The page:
Former Uni New England VC Annabelle Duncan is the new board chair of the Sydney School of Entrepreneurship. The SCC is a collaboration of all NSW universities and the state’s TAFE.
Marilyn Renfree (Uni Melbourne) wins the Academy of Science’s “highest honour in the biological sciences,” the Macfarlane Burnet medal. Professor Renfree studies “marsupial reproduction.” In March she won the (US) US) Society for the Study of Reproduction’s Hartmann Award (CMM March 22).
University of Newcastle announces staff awards
Community engagement: Trisha Pender, (Education and Arts)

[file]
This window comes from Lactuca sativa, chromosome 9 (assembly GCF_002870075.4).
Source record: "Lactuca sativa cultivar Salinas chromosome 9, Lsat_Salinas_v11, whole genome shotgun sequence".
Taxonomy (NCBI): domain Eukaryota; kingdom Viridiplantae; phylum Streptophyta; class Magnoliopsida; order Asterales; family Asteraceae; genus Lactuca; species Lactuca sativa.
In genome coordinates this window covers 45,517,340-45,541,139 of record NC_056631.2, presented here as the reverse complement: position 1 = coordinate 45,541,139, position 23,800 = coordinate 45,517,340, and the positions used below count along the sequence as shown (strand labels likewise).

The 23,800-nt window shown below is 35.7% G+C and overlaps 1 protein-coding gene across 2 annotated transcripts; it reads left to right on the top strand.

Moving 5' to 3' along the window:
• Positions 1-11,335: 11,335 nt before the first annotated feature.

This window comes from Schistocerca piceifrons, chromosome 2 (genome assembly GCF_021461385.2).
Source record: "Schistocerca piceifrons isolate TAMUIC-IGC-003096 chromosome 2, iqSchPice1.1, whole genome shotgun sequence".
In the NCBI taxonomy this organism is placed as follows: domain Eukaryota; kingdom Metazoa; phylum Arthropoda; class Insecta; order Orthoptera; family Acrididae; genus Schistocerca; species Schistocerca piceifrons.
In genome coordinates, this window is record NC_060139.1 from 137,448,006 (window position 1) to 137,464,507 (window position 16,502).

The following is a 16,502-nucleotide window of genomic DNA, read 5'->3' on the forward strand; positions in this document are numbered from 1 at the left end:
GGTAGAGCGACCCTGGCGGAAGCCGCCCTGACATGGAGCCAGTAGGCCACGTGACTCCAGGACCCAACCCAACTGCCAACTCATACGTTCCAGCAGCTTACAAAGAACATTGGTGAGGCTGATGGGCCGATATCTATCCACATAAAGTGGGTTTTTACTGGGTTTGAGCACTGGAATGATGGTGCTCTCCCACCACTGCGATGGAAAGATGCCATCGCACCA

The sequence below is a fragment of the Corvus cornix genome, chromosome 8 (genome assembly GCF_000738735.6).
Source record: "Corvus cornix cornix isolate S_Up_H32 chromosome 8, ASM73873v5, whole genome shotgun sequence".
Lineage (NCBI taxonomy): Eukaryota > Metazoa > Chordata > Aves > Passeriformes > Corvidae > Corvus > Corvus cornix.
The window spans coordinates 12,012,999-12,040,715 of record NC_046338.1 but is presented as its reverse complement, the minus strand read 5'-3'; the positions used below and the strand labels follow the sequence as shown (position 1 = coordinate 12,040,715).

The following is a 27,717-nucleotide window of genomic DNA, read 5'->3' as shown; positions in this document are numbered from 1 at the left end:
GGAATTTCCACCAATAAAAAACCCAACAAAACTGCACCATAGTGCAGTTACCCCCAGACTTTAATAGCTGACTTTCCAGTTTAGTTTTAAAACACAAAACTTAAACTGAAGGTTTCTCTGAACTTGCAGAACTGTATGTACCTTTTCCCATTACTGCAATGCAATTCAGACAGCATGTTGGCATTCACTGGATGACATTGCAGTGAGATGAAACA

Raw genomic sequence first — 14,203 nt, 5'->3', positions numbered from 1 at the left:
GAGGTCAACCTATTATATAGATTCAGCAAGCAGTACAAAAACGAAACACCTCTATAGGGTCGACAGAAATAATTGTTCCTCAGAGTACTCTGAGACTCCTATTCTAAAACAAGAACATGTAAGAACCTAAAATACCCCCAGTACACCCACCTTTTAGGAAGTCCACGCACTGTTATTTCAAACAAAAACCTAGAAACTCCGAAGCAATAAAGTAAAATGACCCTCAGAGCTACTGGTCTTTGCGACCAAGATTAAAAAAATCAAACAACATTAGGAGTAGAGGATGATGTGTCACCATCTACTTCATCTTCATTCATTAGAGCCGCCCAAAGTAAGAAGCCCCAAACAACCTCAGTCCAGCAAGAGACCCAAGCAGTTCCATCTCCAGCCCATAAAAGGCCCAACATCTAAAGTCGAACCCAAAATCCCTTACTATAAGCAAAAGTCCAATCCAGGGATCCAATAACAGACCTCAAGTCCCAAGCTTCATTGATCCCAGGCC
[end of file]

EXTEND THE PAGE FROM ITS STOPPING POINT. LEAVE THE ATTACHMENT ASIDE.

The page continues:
Industry engagement: Andrea Coda (Health and Medicine)
Global engagement: Elena Aydos (Business and Law)
Health, safety and wellbeing: the 13-member Sex, Safety Respect team
Staff excellence Rising star: Louis Ndagijimana (Centre of Excellence for Equity in HE)
Staff excellence individual award: Gillian Shaw (art curator)
Staff excellence team award: the eight-member SABE professional staff team
Sessional academic: Annika Herb (Education and Arts)
Teaching award: Paul Hodge (Science)
Student experience: the seven-member Student Living Support team
Early career researcher: Emma Beckett (Science)
Research supervision: Bobae Choi, Doowon Lee (Business and Law)
Leadership: Michael Robertson (Education and Arts)
Values: Veronica Pettifer (IT Services)
Equity, diversity, inclusion: the seven-member HunterWISE team